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By: V. Tom, M.A.S., M.D.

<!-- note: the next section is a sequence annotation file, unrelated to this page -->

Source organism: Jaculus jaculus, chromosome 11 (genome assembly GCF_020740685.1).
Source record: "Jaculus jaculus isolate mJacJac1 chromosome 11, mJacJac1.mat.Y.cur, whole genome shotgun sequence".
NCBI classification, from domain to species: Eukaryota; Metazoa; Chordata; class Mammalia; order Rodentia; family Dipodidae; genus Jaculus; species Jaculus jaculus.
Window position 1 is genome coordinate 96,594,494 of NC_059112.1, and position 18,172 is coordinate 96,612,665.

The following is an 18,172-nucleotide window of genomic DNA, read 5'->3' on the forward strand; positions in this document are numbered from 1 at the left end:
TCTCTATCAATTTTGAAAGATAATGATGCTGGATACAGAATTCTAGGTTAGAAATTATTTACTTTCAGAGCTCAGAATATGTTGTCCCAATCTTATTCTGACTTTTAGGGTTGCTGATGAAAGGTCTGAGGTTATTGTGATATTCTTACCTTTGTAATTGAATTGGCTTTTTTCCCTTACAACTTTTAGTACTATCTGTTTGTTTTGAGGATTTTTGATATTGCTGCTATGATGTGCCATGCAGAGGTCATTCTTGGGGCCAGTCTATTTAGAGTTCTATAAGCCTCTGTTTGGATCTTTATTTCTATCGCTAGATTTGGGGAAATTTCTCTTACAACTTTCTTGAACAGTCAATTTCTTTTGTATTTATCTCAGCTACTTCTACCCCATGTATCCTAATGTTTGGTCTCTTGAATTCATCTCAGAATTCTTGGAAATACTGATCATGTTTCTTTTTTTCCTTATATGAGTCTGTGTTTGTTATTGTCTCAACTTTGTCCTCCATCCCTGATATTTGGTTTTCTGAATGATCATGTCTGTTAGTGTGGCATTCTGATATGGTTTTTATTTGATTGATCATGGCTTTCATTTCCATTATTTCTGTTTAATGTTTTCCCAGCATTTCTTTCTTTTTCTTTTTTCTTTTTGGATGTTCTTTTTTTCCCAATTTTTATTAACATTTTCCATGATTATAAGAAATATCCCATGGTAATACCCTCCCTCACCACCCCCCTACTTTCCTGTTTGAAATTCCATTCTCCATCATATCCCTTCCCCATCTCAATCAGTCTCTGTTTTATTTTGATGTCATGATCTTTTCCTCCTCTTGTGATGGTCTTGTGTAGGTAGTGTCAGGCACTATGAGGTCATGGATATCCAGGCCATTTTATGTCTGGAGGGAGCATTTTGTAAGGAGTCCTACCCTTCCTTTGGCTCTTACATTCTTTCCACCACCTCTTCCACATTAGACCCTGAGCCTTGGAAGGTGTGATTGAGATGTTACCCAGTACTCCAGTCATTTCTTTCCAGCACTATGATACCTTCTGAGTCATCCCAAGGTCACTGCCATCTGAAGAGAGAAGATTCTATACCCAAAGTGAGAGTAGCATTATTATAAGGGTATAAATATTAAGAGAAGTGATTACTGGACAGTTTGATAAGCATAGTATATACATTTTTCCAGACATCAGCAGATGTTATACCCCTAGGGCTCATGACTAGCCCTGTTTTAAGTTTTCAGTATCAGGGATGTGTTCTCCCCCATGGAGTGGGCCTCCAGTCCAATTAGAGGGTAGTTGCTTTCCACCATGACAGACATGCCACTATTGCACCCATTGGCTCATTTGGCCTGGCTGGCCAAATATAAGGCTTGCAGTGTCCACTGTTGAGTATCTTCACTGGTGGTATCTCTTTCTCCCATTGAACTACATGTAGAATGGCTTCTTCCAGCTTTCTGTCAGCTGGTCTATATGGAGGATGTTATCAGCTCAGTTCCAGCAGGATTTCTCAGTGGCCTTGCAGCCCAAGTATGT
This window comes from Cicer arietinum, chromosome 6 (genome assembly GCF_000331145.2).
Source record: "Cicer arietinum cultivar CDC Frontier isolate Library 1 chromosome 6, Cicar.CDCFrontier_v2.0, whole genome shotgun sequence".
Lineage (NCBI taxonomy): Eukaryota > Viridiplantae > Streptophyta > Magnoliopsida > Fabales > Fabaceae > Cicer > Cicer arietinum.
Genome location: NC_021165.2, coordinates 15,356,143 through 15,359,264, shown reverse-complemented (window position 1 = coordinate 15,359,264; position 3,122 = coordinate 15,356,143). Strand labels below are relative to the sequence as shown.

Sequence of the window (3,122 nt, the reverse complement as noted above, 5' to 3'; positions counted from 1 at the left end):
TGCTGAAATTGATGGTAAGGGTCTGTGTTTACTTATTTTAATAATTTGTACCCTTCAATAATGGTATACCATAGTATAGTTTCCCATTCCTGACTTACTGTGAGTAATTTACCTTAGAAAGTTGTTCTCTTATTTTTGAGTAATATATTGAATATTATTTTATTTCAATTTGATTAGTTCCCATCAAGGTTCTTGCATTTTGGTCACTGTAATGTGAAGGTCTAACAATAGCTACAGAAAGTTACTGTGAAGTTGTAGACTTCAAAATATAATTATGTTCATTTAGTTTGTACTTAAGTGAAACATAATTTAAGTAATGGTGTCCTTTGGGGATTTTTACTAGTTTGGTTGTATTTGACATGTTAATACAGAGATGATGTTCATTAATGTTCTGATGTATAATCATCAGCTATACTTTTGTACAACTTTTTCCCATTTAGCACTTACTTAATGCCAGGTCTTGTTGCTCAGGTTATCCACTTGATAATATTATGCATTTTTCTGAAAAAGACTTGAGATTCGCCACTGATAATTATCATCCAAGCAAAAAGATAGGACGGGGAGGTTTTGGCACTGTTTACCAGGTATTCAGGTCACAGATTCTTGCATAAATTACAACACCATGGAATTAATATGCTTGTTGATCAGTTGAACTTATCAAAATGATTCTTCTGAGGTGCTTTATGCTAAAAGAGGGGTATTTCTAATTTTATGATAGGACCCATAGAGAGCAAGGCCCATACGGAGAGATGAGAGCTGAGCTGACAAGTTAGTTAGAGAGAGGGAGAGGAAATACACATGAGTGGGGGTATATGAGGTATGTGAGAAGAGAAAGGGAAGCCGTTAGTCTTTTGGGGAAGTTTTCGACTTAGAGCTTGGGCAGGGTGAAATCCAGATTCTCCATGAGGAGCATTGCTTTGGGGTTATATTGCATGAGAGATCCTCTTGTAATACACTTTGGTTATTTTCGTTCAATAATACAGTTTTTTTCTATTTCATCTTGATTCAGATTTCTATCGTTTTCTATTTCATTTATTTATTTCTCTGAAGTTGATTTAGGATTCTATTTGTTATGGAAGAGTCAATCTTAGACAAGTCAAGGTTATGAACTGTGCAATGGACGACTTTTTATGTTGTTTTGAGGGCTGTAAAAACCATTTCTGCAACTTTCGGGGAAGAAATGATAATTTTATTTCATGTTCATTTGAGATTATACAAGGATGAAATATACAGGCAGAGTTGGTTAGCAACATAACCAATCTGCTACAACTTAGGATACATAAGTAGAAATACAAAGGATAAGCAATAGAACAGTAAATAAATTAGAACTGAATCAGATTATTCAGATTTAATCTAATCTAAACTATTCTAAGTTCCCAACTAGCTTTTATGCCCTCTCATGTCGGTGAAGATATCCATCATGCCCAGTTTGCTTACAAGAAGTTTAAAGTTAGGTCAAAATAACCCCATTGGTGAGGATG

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There is ongoing controversy regarding the advisability of For example blood pressure medication heart palpitations cheap 50mg tenormin fast delivery, Egan and Holzer from Nationwide Children’s balloon angioplasty for native coarctation blood pressure extremely low order cheap tenormin on-line. However blood pressure medication hair growth order tenormin 100 mg online, bal- Hospital concluded in a recent review, “balloon angioplasty loon angioplasty remains the standard of care for recurrent for (native) coarctation is effective in leading to an acute gra- coarctation following previous surgical repair. In contrast to dient reduction, but has been found to have a higher incidence the situation with a native coarctation, abnormal ductal tis- of recoarctation or aortic wall complications. In the set- before being able to make more frm recommendations upon ting of abnormal ductal tissue, this disruption of vessel wall the most appropriate treatment algorithm. One of the serious consequences of aneurysm formation is that subsequent surgical intervention carries a higher risk of CompariNg BallooN aNgioplasty, steNtiNg aNd paraplegia because there has been no ongoing stimulus for surgery iN the treatmeNt oF aortiC CoarCtatioN collateral formation though the risk of paraplegia after sur- In contrast to the situation with older infants and children, gery is apparently not high. Perhaps in the future it will be possible to timiNg oF surgery iN the asymptomatiC patieNt predict patients who are at risk of aneurysm formation. However, the presence of continuing fbrosis and maturation of a coarctation in the frst 1–2 months of life, it is probably not advisable to undertake symptoms which are unresponsive to medical therapy is an elective coarctation surgery in the asymptomatic infant dur- absolute indication for surgery for coarctation. However, there appears to be no important above under Pathophysiology and Clinical Presentation, the advantage in deferring surgery beyond the frst 2–3 months neonate with a critical coarctation will present with the signs of life. Beyond the neonatal period, there may be the usual certainly increases the risk of essential hypertension appear- signs and symptoms of congestive heart failure. However, if upper Following his success in achieving the frst successful clo- body blood pressure is greater than 2 standard deviations sure of a patent ductus arteriosus in 1938, Robert E. Gross above normal and if imaging studies confrm a diameter loss took up the challenge of pioneering the surgical correction of 50% or greater at the level of the coarctation, then surgery of coarctation of the aorta. Accordingly, in an era that predated Blood Pressure Gradient prosthetic vascular tube grafts, he investigated the use of The gradient across the coarctation whether measured by tubes of aortic homograft tissue as interposition grafts. Gross published the results of these studies in a landmark article in the New England Journal of Medicine setting of a coarctation that can be imaged to have a diameter in 1945. However, the frst successful repair in spite of important evidence of stenosis by imaging because of coarctation had already been performed by Craaford in of the presence of profuse collateral development. In Diameter Loss on Imaging Studies 1962, Schuster and Gross26 reported the results of their frst If there is greater than 50% stenosis at the level of the coarcta- 500 repairs of coarctation by resection and end-to-end anas- tion, surgery is indicated. They recommended that the optimal age for surgery should be about 10 years of age since by this time the child’s Abnormal Descending Aortic Flow aorta would have achieved 50% of adult size. Doppler echocardiographic assessment of fow in the In 1961, von Rueden12 proposed an isthmus plasty pro- descending aorta may provide additional information when cedure, as well as synthetic patch aortoplasty, with the goal imaging studies are equivocal in their assessment as to the being to avoid a circumferential anastomosis. However, this regarding growth of a circumferential anastomosis also led information alone should be used rarely to decide appropri- Waldhausen and Nahrwold31 in 1966 to propose the ingenious ateness of surgery. This procedure 296 Comprehensive Surgical Management of Congenital Heart Disease, Second Edition eliminated a circumferential anastomosis, but failed to elimi- is dissected free with careful visualization and preservation nate the abnormal ductal tissue. In 1987, Elliott33 proposed management of the hypoplas- The fnal area for dissection is the medial proximal tic arch associated with coarctation by extended end-to-end descending thoracic aorta. This area is left until last since anastomosis and radically extended end-to-end anastomosis. If injury to a collateral vessel did occur, one is now in Other innovative techniques that have been described a position to place clamps, transect the aorta and pursue the include the subclavian fap procedure with maintenance of left retracted bleeding collateral vessel. Clamps are applied after notifying the anesthesia team that they should anticipate a rise in blood pressure. Often for teChNiCal CoNsideratioNs proximal control it is useful to apply a C-clamp which will Resection and End-to-End Anastomosis include both the distal aortic arch, as well as the left sub- clavian artery. A straight or angled DeBakey clamp is often Resection and end-to-end anastomosis is currently the pre- appropriate for the descending thoracic aorta. Heparin is usu- ferred technique for management of coarctation at Children’s ally not given and is thought to be unnecessary because the National Medical Center (Video 16. An arterial monitor- vessels of young children are free of atherosclerotic disease. A Thus, this is not analogous to vascular surgery in an athero- urinary catheter is usually inserted. However, some centers choose to right lateral decubitus position (or slightly prone relative to infuse 1 mg/kg of heparin prior to clamp application.